When you walk through the isles of a grocery store, are you curious about how every product made its way to the shelf? For instance, what’s the story behind the fisherman on boats for months at sea dragging nets for shrimps? What are the odds of a new product finding its way to a store shelf, and at what cost? Who are the women drivers getting our food from point to point? And can we trust the certifications stamped on labels?
The Question Everyone Asks Benjamin Lorr
- The really short answer
- Can consumers influence the bigger system
- Limitations to voting with our dollars
Lynn the Truck Driver
- Dramatic changes during the past forty years
- Industry formerly dominated by unions
- Blue-Collar workers who are skilled
- Lynn’s $100 week
- Owner-operators and their financial bondage
- About 5% in the industry are women
Do you know these five trucking terms?
- Load planner
- Not the only commodity where abuses against workers exist
- Workers who escape perilous situations only to go back
- Trickle-down economics doesn’t work in this industry, or others
Trader Joe Coulombe
- A business person who was a humanist
- 7-Eleven invading a prior business – best thing that ever happened to Joe
- Marketing canned corn like wine
- Who pays for the auditing?
- Audit snapshots
- Does auditing work for food safety?
In reality, audits are faulty, easily gamed, expensive, cumbersome, and antithetical to creating trusting, mutualistic relationships.Lorr, Benjamin. The Secret Life of Groceries (p. 211)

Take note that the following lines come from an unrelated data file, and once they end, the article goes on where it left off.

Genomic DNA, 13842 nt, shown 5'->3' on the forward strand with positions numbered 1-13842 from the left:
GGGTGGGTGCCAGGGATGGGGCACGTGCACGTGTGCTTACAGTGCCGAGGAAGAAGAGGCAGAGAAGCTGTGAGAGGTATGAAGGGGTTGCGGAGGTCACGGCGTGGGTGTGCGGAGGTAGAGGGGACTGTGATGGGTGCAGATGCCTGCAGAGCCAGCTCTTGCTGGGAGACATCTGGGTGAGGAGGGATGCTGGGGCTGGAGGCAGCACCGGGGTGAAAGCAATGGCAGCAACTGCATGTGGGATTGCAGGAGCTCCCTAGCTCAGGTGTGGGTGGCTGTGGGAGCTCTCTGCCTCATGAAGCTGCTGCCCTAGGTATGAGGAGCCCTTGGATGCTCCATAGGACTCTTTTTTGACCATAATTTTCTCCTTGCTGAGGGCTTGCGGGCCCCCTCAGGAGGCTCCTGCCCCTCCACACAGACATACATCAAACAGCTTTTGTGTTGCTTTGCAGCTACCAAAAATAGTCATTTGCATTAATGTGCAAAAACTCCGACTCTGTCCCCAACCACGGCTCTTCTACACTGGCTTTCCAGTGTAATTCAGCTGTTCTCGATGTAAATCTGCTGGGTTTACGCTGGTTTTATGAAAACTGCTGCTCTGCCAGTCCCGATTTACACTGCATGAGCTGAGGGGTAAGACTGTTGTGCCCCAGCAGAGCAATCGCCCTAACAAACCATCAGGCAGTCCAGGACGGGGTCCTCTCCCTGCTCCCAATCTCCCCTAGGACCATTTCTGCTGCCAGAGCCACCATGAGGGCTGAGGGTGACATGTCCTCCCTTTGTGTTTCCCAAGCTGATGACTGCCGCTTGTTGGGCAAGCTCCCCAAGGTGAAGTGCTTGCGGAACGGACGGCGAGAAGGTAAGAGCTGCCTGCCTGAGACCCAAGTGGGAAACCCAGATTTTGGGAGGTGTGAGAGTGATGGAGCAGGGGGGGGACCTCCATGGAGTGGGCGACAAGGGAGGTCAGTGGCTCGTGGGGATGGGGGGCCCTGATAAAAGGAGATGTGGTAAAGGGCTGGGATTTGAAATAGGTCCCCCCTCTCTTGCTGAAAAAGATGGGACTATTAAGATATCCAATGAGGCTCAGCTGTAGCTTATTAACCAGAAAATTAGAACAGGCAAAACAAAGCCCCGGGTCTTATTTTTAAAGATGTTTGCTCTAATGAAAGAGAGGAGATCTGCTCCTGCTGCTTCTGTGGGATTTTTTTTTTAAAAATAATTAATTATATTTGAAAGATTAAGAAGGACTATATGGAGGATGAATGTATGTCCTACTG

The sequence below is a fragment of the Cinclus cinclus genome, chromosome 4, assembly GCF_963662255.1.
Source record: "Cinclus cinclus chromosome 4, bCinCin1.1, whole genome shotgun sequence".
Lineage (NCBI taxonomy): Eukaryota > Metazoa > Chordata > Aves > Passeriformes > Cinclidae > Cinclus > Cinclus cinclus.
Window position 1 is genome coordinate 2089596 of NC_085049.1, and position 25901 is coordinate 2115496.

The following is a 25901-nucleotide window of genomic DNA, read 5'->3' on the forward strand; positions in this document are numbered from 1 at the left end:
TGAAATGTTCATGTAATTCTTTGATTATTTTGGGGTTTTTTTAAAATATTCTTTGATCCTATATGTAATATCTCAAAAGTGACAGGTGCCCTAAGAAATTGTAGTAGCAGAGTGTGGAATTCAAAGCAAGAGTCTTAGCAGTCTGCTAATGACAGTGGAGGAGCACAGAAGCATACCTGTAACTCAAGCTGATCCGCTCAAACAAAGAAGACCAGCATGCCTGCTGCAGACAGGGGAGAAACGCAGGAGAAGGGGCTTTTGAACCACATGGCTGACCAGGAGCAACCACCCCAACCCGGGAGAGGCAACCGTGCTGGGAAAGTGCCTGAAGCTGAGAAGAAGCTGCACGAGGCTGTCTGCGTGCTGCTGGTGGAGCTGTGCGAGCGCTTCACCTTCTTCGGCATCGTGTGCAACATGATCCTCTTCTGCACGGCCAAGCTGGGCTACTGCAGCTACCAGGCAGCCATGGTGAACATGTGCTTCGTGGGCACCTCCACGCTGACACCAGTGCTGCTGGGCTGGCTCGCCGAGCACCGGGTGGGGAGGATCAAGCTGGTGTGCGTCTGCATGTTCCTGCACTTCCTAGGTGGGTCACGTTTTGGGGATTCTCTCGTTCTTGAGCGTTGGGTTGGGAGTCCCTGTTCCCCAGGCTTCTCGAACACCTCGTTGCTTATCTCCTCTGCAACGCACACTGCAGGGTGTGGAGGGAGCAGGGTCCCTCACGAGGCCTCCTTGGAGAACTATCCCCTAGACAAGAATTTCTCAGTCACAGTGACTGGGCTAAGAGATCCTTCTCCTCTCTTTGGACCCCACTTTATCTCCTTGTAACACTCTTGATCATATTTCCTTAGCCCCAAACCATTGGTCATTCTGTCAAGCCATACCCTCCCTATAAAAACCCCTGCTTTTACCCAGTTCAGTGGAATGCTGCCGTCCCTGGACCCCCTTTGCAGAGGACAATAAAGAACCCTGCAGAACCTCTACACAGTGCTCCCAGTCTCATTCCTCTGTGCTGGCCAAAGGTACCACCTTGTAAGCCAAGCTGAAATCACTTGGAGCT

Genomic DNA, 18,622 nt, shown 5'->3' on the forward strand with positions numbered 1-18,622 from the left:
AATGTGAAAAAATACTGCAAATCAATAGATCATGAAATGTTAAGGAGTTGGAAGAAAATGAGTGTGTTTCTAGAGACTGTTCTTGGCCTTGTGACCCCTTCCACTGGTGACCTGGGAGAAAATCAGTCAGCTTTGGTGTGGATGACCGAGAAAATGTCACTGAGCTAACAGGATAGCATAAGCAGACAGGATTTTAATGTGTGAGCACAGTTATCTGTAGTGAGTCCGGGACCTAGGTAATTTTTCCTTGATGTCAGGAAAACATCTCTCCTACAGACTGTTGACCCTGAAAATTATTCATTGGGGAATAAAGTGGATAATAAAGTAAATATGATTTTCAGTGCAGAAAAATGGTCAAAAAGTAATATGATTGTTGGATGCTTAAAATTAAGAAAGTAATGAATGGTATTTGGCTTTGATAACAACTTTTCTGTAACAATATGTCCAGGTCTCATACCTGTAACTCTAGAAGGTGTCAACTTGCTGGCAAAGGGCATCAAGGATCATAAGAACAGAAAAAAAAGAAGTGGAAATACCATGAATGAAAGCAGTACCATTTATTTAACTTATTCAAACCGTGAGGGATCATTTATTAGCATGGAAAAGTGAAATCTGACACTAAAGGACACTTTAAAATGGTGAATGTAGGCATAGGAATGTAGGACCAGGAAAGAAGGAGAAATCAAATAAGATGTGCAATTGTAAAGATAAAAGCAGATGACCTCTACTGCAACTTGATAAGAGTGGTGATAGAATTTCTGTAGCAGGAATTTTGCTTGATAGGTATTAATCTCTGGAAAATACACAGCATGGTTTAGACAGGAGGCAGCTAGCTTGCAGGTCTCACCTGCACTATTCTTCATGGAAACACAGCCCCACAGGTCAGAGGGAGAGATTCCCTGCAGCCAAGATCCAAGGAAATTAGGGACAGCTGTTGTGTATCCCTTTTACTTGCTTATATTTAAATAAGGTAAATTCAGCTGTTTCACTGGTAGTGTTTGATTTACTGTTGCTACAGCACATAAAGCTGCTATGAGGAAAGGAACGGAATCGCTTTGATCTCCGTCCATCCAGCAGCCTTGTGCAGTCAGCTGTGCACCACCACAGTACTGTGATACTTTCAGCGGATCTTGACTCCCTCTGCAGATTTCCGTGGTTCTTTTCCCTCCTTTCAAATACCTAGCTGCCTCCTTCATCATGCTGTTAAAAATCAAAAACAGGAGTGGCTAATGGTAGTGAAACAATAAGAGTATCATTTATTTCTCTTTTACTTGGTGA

- The impossible odds of getting a new product to the short shelf
- Grinding it out with minimal profit
- A deck stacked against those without deep pockets
- Renting shelf space trumps new, great products
Objectives of the Book
- Who is this book for?
- What ‘why’ of this engaging book
- Not all stories in the grocery industry end in indignity or despair
Convenience is the great gift the grocery store gives to the consumer. Efficency its great technique for delivering it. But when you make convenience itself an end point, what then?Lorr, Benjamin. The Secret Life of Groceries (p. 267)
Book Club Questions
This is not meant to be a complete list of questions. Should read this book with a group of others, here are some questions to consider:
- Joe Coulumbe knew very little about the grocery industry before he launched Pronto Markets? Why do you believe outsiders have an entrepreneurial advantage with startups?
- The golden stretch of truck driving occured from 1935 to 1980. Does Lynn’s story or the expose on truck driving schools mean more regulation is needed similar to the pre-1980 era?
- Paying more money for shrimp will not help people like Tun-Lin? What’s the solution in commodity-driven industry where workers are financially exploited and abused?
- Can or should food auditors be audited? Would it work? Do you trust all of the labels stamped with a certification on the food you buy? If not, why do you buy those products?
- What did you learn from Julie Busha’s story on Slawsa? Was she tenacious or crazy?
- The author eloquently states that the rewards of convenience and efficiency trump every negative aspect we know about the secret lives of groceries. Why? Will any of your food-buying habits change as a result of reading this book?
- Now that you’ve read the book, who should read it?
You can learn more about Benjamin Lorr on his website where he also includes his latest updates and his bio.